Being let loose and left to your own devices by a former employer is an odd experience. Mrs RPS believes that I need some structure in this hiatus. So, in order to prevent me brooding, she has developed a little list of all the things I promised to do but failed to get done. It’s payback after years of being ‘too busy’.
Today is only day 2 of my assault on the task list yet I feel I am making good progress. Pictures are being re-hung, corners cleared out and I have even stuck my head in to the garage. (Obviously I didn’t do anything other than stick my head in – I feel the need to work up to that task.)
We have decided to do a bit of a de-cluttering exercise. Like most middle-aged folks we have acquired all sorts of stuff in our voyage through life accreted like barnacles and weed to our ship. Thinking about selling up after the news of my redundancy concentrated our minds. All this stuff!
Tonight we have ruthlessly pruned our wardrobes. The charity clothes bin at the edge of the village will have a bumper day tomorrow. But it’s all strangely liberating. Giving stuff up is, I suppose, the ultimate way of confirming that you own your possessions, not the other way round. Giving up my hopelessly too small Cuillins FM – the sunday morning chat show is terrific – tee-shirt is not such a big deal though.
A shock as big as redundancy prompts you to do some rather deeper and harder thinking about what is important. I was lucky to find a series of roles in a single organisation that fitted me so well for so long. I doubt whether the rest of my working life will be like that. I am certain that my children’s won’t be.
A financial adviser asked me recently when I thought I would be retiring. He was nonplussed by the chuckling brought on by the question. We had already given this some thought and concluded that we would be lucky indeed to retire this side of 70. I suspect we’re not unusual. A combination of university fees, house deposits and other currently unforeseeable needs of our children would be daunting enough. But then, of course, there’s our own retirement to save up for and fund.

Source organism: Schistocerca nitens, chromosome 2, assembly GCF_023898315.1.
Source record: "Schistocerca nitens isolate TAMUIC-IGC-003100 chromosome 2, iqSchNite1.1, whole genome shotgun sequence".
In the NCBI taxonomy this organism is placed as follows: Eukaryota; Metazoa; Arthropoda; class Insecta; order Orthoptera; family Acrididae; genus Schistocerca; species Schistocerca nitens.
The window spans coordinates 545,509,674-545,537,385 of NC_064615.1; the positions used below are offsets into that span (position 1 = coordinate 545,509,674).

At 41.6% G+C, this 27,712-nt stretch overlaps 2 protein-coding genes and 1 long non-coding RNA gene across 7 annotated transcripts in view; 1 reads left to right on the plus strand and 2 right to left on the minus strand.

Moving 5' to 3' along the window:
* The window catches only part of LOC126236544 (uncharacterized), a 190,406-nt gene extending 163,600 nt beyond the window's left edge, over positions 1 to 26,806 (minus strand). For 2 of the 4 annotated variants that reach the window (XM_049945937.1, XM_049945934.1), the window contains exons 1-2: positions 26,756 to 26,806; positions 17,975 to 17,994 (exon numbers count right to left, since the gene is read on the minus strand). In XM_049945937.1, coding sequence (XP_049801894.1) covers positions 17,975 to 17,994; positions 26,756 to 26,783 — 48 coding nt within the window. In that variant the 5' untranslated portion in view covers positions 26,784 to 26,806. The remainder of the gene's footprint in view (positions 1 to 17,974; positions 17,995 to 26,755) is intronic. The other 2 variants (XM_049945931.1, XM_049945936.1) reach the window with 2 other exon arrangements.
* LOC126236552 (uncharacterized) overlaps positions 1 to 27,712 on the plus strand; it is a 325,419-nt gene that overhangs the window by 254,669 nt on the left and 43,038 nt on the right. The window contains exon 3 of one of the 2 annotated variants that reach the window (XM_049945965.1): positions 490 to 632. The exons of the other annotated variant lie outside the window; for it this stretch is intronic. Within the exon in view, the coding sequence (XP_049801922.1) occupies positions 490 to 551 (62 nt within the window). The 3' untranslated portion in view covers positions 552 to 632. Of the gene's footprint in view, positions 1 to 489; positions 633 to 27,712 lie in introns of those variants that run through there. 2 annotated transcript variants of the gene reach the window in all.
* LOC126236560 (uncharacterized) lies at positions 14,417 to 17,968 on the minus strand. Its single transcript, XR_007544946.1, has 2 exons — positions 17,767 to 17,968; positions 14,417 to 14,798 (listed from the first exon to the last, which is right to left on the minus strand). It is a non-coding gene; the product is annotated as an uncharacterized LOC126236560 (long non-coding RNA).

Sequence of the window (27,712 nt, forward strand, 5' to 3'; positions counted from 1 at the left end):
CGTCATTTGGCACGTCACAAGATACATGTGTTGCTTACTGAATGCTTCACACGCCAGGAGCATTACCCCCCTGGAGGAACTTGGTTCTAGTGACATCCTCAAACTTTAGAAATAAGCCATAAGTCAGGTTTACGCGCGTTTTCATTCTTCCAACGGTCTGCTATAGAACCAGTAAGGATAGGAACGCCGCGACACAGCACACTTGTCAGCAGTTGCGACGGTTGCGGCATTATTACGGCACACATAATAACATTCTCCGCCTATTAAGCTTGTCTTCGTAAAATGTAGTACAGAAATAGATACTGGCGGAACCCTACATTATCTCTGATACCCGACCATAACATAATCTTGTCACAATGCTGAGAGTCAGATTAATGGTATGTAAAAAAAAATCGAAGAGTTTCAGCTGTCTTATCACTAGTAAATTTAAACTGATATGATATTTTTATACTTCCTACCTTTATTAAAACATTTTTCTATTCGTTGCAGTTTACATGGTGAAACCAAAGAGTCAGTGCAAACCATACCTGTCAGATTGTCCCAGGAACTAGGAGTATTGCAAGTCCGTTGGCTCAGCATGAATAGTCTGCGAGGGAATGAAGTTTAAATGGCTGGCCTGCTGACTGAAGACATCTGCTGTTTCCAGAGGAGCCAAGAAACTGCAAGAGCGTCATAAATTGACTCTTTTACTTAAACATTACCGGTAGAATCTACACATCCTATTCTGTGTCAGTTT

So it makes sense to start planning now for a future that requires fewer resources to run it. One of my previous responsibilities was the ‘greening’ of our business. Or, as some organisations would claim, ‘tree-hugging nonsense’. It was actually about being more efficient (and less costly) and more sustainable. What’s not to like?
One of the early pieces of information I happened upon that I used to focus minds was something that still shocks me. It was an analysis of the footprint of our quality of life here in the UK. The WWF Report (PDF) back in 2007 found that even our poorest cities needed more than one planet to support their quality of life. Given we only have the one planet – when last I looked – this seemed to me to be IMPORTANT.
So tonight I like to think we at RPS Towers were beginning to shrink our footprint … perhaps redundancy does have some upsides.